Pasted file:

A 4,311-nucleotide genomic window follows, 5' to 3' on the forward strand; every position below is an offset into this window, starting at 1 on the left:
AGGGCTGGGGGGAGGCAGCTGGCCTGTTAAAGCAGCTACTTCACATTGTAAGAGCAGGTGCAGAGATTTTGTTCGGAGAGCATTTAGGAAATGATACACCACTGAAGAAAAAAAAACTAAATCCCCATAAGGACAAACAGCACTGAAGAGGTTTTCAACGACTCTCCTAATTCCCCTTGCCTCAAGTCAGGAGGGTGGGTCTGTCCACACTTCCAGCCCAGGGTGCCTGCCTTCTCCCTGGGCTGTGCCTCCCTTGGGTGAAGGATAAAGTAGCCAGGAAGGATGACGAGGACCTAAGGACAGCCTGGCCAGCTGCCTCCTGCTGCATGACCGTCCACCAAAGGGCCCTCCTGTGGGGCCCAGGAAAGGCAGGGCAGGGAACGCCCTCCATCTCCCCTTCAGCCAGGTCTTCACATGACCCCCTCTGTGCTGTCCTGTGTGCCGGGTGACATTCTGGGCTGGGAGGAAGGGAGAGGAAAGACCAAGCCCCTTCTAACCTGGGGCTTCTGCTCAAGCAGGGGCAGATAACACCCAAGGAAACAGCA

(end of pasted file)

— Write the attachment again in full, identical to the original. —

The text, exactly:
A 4,311-nucleotide genomic window follows, 5' to 3' on the forward strand; every position below is an offset into this window, starting at 1 on the left:
AGGGCTGGGGGGAGGCAGCTGGCCTGTTAAAGCAGCTACTTCACATTGTAAGAGCAGGTGCAGAGATTTTGTTCGGAGAGCATTTAGGAAATGATACACCACTGAAGAAAAAAAAACTAAATCCCCATAAGGACAAACAGCACTGAAGAGGTTTTCAACGACTCTCCTAATTCCCCTTGCCTCAAGTCAGGAGGGTGGGTCTGTCCACACTTCCAGCCCAGGGTGCCTGCCTTCTCCCTGGGCTGTGCCTCCCTTGGGTGAAGGATAAAGTAGCCAGGAAGGATGACGAGGACCTAAGGACAGCCTGGCCAGCTGCCTCCTGCTGCATGACCGTCCACCAAAGGGCCCTCCTGTGGGGCCCAGGAAAGGCAGGGCAGGGAACGCCCTCCATCTCCCCTTCAGCCAGGTCTTCACATGACCCCCTCTGTGCTGTCCTGTGTGCCGGGTGACATTCTGGGCTGGGAGGAAGGGAGAGGAAAGACCAAGCCCCTTCTAACCTGGGGCTTCTGCTCAAGCAGGGGCAGATAACACCCAAGGAAACAGCA